African ministers responsible for the environment, migration, foreign affairs and international cooperation have said the operationalisation of the African Centre for the Study and Research on Migration (CARIM) should be accelerated.
They also called for data and research centres at national or country level to mitigate the effects of climate change and the mainstreaming of climate issues in education curricula, following the ministerial session of the 7th Pan African Forum on Migration (PAFOM) hosted in Kigali, Rwanda on 21 October.
The ministers released a communique to say the existing lack of data and research on the nexus of migration and climate change has affected effective policy development and implementation on the continent.
They highlighted the need to tackle the issue of climate-induced mobility at the 2022 United Nations Climate Change Conference, more commonly referred to as the Conference of the Parties, or COP27, from 6-18 November in Sharm El-Sheikh, Egypt.
African Climate Mobility Initiative
The ministers noted that the African Union (AU) Commission was closely collaborating with the United Nations (UN) in supporting member states to tackle the agenda of climate change and human mobility on the continent, especially through the implementation of the African Climate Mobility Initiative (ACMI).
The ACMI is a global partnership which was launched last year by the AU Commission, the UN and the World Bank and have been joined by academics to support data-based solutions to support people-centred adaptation to climate mobility and help African communities confronting the climate crisis.
The ministers said the adverse dynamics of climate change, coupled with rapid changes in demographics and development, were among the most pressing challenges that dominated the continent’s socio-economic development and have an impact on the continent’s developmental gains, the aspirations of the AU Agenda 2063 and realisation of the UN’s Sustainable Development Goals.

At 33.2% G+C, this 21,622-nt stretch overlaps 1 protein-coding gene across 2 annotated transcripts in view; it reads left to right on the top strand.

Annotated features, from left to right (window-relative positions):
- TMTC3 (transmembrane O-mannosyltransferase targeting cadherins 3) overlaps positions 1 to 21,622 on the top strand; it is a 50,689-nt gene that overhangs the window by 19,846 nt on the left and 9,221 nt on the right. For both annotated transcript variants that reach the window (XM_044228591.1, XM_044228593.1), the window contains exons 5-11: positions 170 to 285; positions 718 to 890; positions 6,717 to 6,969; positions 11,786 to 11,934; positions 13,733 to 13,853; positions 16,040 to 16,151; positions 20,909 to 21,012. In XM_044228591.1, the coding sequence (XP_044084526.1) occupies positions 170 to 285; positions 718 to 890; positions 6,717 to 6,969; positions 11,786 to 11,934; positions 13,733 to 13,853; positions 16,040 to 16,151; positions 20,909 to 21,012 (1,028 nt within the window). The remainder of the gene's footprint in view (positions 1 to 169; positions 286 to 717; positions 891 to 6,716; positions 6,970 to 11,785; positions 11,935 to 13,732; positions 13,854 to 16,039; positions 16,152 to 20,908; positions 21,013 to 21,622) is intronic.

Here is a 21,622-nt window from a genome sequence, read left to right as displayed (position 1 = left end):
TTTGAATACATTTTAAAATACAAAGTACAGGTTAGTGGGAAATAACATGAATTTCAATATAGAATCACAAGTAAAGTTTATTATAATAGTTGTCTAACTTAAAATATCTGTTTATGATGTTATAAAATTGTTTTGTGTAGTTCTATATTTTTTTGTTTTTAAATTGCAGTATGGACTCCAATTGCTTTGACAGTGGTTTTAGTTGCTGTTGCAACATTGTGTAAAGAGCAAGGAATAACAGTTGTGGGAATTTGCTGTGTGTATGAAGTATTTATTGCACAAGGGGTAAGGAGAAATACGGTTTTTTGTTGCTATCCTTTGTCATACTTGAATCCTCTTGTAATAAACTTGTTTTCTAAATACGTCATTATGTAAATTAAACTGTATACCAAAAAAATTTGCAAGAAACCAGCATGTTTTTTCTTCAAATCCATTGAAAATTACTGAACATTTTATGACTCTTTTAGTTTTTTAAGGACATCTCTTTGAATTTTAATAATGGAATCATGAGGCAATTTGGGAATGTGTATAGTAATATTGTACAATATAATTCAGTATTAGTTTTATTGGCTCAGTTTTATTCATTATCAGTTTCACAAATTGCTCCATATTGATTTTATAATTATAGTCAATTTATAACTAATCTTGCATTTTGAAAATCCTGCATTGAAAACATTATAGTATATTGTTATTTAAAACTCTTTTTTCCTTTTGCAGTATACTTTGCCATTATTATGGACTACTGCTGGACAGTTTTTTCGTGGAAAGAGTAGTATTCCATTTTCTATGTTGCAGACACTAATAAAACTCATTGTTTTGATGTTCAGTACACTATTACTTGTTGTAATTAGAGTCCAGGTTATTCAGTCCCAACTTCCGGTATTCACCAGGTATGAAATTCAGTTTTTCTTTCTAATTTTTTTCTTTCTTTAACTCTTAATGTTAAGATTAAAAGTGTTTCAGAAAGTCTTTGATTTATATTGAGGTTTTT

Drought, floods, cyclones and extreme temperatures have caused extensive damage to infrastructure, disrupted economic activity and affected livelihoods of African citizens, thereby causing people to move or to be uprooted from their communities in search of opportunities for better livelihoods.
Lack of research
The ministers felt that the lack of research in the area was not being helpful to the continent, hence that should be addressed.
They requested African countries to address the knowledge gap by reviewing education curricula to mainstream issues of climate-induced mobility into member states’ education systems.
They also said the African Centre for the Study and Research on Migration launched in Bamako, Mali, in 2021 will help to cover the gap.
They said this action is necessary as the impact of climate change on Africa – which is compounded by rising urbanisation and population explosion – is causing a strain in social service provisioning.
The communique noted that previous ministerial sessions had focused on the need to strengthen migration and displacement data and research for evidence-based policy development in Africa.